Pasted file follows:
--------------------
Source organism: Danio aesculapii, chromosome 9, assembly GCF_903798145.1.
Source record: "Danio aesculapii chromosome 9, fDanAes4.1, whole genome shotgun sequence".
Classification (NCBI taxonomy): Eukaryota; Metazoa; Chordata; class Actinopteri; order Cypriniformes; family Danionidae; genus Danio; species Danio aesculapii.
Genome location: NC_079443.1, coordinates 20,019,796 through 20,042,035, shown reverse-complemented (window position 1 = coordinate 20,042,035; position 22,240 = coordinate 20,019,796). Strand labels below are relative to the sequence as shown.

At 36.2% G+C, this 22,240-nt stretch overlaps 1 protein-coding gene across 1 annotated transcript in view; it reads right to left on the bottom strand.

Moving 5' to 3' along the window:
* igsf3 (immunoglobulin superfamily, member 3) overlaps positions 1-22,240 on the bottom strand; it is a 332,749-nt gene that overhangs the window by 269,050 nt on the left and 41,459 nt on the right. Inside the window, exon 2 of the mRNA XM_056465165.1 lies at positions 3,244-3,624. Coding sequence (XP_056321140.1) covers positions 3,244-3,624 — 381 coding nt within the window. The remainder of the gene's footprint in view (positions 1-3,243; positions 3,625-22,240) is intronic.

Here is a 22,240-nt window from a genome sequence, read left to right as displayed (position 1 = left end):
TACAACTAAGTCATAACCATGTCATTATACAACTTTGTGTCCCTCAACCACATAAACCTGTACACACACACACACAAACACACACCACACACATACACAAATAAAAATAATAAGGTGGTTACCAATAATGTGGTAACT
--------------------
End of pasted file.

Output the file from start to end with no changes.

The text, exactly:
Source organism: Danio aesculapii, chromosome 9, assembly GCF_903798145.1.
Source record: "Danio aesculapii chromosome 9, fDanAes4.1, whole genome shotgun sequence".
Classification (NCBI taxonomy): Eukaryota; Metazoa; Chordata; class Actinopteri; order Cypriniformes; family Danionidae; genus Danio; species Danio aesculapii.
Genome location: NC_079443.1, coordinates 20,019,796 through 20,042,035, shown reverse-complemented (window position 1 = coordinate 20,042,035; position 22,240 = coordinate 20,019,796). Strand labels below are relative to the sequence as shown.

At 36.2% G+C, this 22,240-nt stretch overlaps 1 protein-coding gene across 1 annotated transcript in view; it reads right to left on the bottom strand.

Moving 5' to 3' along the window:
* igsf3 (immunoglobulin superfamily, member 3) overlaps positions 1-22,240 on the bottom strand; it is a 332,749-nt gene that overhangs the window by 269,050 nt on the left and 41,459 nt on the right. Inside the window, exon 2 of the mRNA XM_056465165.1 lies at positions 3,244-3,624. Coding sequence (XP_056321140.1) covers positions 3,244-3,624 — 381 coding nt within the window. The remainder of the gene's footprint in view (positions 1-3,243; positions 3,625-22,240) is intronic.

Here is a 22,240-nt window from a genome sequence, read left to right as displayed (position 1 = left end):
TACAACTAAGTCATAACCATGTCATTATACAACTTTGTGTCCCTCAACCACATAAACCTGTACACACACACACACAAACACACACCACACACATACACAAATAAAAATAATAAGGTGGTTACCAATAATGTGGTAACT